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Partnership between CMC, USC and Health Service District will offer counseling in area high schools

As new violent incidents in schools across the country are reported daily, more and more school administrators are exploring increasing counseling to students.
One partnership hopes to bring critical mental health resources to Kershaw County high schools while offering training for rising psychologists. The Community Medical Clinic of Kershaw County (CMC), a nonprofit provider of medical care to the uninsured in Kershaw County, is partnering with the University of South Carolina (USC) School of Psychology to provide mental health counseling in all three of Kershaw County’s high schools.
CMC and USC have provided mental health counselors to North Central High School for the past three years.
“We have a lot of kids that struggle with anxiety and depression,” said David Branham, principal of North Central High School. “To have wellness coaches in our schools to help our children through whatever they are facing is invaluable.”
Thanks to new funding from the Health Services District of Kershaw County, the CMC-USC counseling program will be expanded to the other two high schools in Kershaw County, including Lugoff-Elgin and Camden.
“Youth face many challenges today in 2018, not the least of which is mental health,” said Derial Ogburn, chairman of the Health Services District of Kershaw County Board of Trustees. “We look forward to partnering with CMC, the Kershaw County School District, and the USC School of Psychology in expanding assistance and intervention to those students in the Camden and Lugoff/Elgin areas.”
Beginning in the 2018-19 academic year, all three schools will have mental health counselors available for students during the school day. Students can be referred to these counselors by the school administrators as well as school nurses, teachers and guidance counselors. The program is led by doctoral students in school mental health.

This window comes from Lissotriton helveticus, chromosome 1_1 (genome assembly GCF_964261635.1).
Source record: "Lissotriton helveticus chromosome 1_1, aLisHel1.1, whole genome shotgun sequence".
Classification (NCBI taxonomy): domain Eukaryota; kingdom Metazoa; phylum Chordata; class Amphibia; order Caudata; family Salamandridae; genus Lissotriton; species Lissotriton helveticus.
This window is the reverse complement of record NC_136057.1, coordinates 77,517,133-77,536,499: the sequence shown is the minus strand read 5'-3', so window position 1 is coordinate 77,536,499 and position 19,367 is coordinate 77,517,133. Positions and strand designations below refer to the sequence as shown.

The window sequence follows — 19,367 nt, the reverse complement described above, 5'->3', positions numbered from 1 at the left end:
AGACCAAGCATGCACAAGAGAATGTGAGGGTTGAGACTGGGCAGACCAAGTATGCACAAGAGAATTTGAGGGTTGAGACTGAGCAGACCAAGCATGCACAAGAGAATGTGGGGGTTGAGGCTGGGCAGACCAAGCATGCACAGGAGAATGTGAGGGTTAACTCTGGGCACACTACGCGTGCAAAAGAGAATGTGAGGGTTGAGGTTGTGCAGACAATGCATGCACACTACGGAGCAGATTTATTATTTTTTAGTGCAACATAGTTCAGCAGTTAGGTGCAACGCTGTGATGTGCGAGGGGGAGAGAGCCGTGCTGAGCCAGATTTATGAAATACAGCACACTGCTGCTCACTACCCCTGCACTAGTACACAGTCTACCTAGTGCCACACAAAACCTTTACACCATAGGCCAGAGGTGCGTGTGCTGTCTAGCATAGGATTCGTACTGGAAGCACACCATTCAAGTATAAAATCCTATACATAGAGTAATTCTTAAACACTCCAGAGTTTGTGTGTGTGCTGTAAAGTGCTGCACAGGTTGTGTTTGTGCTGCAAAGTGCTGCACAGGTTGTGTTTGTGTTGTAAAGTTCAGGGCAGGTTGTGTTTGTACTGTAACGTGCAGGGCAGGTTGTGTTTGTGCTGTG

“Our partnership with CMC will greatly increase the capacity to promote mental health at Kershaw County schools,” said Bret Kloos, Ph.D., professor of psychology at USC and director of the Clinical-Community Psychology Doctoral Training Program. “It also provides valuable training experience and collaboration for our students that complements our training program.”
The collaboration is expected to lead to innovation and research that will be instrumental to the health and well-being of teenagers at the three schools and provide models for other community health clinic-school-university partnerships.
“In light of the issues in schools around the country, such as school shootings and the bullying across all age groups, our board sees how important this financial support would be to aid our community youth,” said Susan Outen, trustee and chair of the Community Impact Committee for the Health Services District of Kershaw County.
For access to additional resources about the CMC-USC school counseling partnership, including links to case studies from the mental health program at North Central High School and peer-reviewed articles by USC researchers, contact Dr. Kloos at